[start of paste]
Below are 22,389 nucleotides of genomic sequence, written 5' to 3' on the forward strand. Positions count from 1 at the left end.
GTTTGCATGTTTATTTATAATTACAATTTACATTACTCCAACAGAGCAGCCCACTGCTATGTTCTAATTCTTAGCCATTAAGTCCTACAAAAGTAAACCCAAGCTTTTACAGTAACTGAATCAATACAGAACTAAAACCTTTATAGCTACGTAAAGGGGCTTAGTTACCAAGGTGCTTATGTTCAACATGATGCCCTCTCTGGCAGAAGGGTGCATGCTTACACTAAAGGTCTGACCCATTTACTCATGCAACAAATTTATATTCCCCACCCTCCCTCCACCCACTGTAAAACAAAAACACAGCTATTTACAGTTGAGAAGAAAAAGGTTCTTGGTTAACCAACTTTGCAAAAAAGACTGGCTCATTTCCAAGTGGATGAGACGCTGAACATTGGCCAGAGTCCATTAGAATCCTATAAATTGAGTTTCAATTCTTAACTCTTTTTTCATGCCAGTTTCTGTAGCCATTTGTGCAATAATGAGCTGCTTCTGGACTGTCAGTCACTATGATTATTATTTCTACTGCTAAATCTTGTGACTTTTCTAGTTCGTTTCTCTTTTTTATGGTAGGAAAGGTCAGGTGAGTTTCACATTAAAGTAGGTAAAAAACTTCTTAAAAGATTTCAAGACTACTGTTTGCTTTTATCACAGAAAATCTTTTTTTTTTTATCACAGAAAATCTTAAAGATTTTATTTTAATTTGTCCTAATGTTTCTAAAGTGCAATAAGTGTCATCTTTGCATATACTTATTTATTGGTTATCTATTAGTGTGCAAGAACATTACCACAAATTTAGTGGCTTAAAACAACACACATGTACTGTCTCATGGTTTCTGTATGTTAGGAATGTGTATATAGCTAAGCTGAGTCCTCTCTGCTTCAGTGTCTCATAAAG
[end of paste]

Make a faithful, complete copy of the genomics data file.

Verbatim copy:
Below are 22,389 nucleotides of genomic sequence, written 5' to 3' on the forward strand. Positions count from 1 at the left end.
GTTTGCATGTTTATTTATAATTACAATTTACATTACTCCAACAGAGCAGCCCACTGCTATGTTCTAATTCTTAGCCATTAAGTCCTACAAAAGTAAACCCAAGCTTTTACAGTAACTGAATCAATACAGAACTAAAACCTTTATAGCTACGTAAAGGGGCTTAGTTACCAAGGTGCTTATGTTCAACATGATGCCCTCTCTGGCAGAAGGGTGCATGCTTACACTAAAGGTCTGACCCATTTACTCATGCAACAAATTTATATTCCCCACCCTCCCTCCACCCACTGTAAAACAAAAACACAGCTATTTACAGTTGAGAAGAAAAAGGTTCTTGGTTAACCAACTTTGCAAAAAAGACTGGCTCATTTCCAAGTGGATGAGACGCTGAACATTGGCCAGAGTCCATTAGAATCCTATAAATTGAGTTTCAATTCTTAACTCTTTTTTCATGCCAGTTTCTGTAGCCATTTGTGCAATAATGAGCTGCTTCTGGACTGTCAGTCACTATGATTATTATTTCTACTGCTAAATCTTGTGACTTTTCTAGTTCGTTTCTCTTTTTTATGGTAGGAAAGGTCAGGTGAGTTTCACATTAAAGTAGGTAAAAAACTTCTTAAAAGATTTCAAGACTACTGTTTGCTTTTATCACAGAAAATCTTTTTTTTTTTATCACAGAAAATCTTAAAGATTTTATTTTAATTTGTCCTAATGTTTCTAAAGTGCAATAAGTGTCATCTTTGCATATACTTATTTATTGGTTATCTATTAGTGTGCAAGAACATTACCACAAATTTAGTGGCTTAAAACAACACACATGTACTGTCTCATGGTTTCTGTATGTTAGGAATGTGTATATAGCTAAGCTGAGTCCTCTCTGCTTCAGTGTCTCATAAAG